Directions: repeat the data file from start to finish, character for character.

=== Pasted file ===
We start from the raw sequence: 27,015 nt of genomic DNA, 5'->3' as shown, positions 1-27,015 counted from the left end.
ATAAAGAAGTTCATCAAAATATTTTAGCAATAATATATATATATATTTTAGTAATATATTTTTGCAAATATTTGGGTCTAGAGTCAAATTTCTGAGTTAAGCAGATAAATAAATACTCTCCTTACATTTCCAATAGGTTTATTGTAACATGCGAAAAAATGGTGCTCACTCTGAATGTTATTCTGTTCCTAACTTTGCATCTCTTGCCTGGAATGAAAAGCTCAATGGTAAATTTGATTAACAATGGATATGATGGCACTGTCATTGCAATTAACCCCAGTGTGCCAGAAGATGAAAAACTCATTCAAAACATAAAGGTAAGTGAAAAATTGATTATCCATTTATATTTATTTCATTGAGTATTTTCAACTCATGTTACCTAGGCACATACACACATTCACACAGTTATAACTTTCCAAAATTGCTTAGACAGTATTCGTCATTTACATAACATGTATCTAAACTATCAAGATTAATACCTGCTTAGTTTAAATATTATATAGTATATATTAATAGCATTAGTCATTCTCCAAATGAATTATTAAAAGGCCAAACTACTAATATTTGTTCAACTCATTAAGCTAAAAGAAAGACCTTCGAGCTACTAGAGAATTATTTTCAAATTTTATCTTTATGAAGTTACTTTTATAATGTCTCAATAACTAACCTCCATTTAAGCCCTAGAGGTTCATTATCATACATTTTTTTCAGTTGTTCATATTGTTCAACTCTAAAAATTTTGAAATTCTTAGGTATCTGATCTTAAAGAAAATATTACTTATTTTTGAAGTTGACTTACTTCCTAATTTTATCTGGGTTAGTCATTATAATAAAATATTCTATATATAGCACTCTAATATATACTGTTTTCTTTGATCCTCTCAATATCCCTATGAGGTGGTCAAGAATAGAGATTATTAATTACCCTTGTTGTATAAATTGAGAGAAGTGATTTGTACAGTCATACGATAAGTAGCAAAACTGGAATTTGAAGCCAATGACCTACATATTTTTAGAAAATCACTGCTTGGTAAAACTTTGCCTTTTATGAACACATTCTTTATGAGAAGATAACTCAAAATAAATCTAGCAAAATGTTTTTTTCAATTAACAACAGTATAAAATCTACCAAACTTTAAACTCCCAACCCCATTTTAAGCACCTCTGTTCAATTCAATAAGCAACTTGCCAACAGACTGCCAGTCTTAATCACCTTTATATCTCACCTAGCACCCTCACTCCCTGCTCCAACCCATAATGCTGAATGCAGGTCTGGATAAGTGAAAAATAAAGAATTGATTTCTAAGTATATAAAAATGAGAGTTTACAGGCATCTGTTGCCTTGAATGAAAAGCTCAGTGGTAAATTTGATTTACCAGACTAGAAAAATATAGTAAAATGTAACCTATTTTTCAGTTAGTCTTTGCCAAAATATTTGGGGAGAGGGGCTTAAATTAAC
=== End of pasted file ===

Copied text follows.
We start from the raw sequence: 27,015 nt of genomic DNA, 5'->3' as shown, positions 1-27,015 counted from the left end.
ATAAAGAAGTTCATCAAAATATTTTAGCAATAATATATATATATATTTTAGTAATATATTTTTGCAAATATTTGGGTCTAGAGTCAAATTTCTGAGTTAAGCAGATAAATAAATACTCTCCTTACATTTCCAATAGGTTTATTGTAACATGCGAAAAAATGGTGCTCACTCTGAATGTTATTCTGTTCCTAACTTTGCATCTCTTGCCTGGAATGAAAAGCTCAATGGTAAATTTGATTAACAATGGATATGATGGCACTGTCATTGCAATTAACCCCAGTGTGCCAGAAGATGAAAAACTCATTCAAAACATAAAGGTAAGTGAAAAATTGATTATCCATTTATATTTATTTCATTGAGTATTTTCAACTCATGTTACCTAGGCACATACACACATTCACACAGTTATAACTTTCCAAAATTGCTTAGACAGTATTCGTCATTTACATAACATGTATCTAAACTATCAAGATTAATACCTGCTTAGTTTAAATATTATATAGTATATATTAATAGCATTAGTCATTCTCCAAATGAATTATTAAAAGGCCAAACTACTAATATTTGTTCAACTCATTAAGCTAAAAGAAAGACCTTCGAGCTACTAGAGAATTATTTTCAAATTTTATCTTTATGAAGTTACTTTTATAATGTCTCAATAACTAACCTCCATTTAAGCCCTAGAGGTTCATTATCATACATTTTTTTCAGTTGTTCATATTGTTCAACTCTAAAAATTTTGAAATTCTTAGGTATCTGATCTTAAAGAAAATATTACTTATTTTTGAAGTTGACTTACTTCCTAATTTTATCTGGGTTAGTCATTATAATAAAATATTCTATATATAGCACTCTAATATATACTGTTTTCTTTGATCCTCTCAATATCCCTATGAGGTGGTCAAGAATAGAGATTATTAATTACCCTTGTTGTATAAATTGAGAGAAGTGATTTGTACAGTCATACGATAAGTAGCAAAACTGGAATTTGAAGCCAATGACCTACATATTTTTAGAAAATCACTGCTTGGTAAAACTTTGCCTTTTATGAACACATTCTTTATGAGAAGATAACTCAAAATAAATCTAGCAAAATGTTTTTTTCAATTAACAACAGTATAAAATCTACCAAACTTTAAACTCCCAACCCCATTTTAAGCACCTCTGTTCAATTCAATAAGCAACTTGCCAACAGACTGCCAGTCTTAATCACCTTTATATCTCACCTAGCACCCTCACTCCCTGCTCCAACCCATAATGCTGAATGCAGGTCTGGATAAGTGAAAAATAAAGAATTGATTTCTAAGTATATAAAAATGAGAGTTTACAGGCATCTGTTGCCTTGAATGAAAAGCTCAGTGGTAAATTTGATTTACCAGACTAGAAAAATATAGTAAAATGTAACCTATTTTTCAGTTAGTCTTTGCCAAAATATTTGGGGAGAGGGGCTTAAATTAAC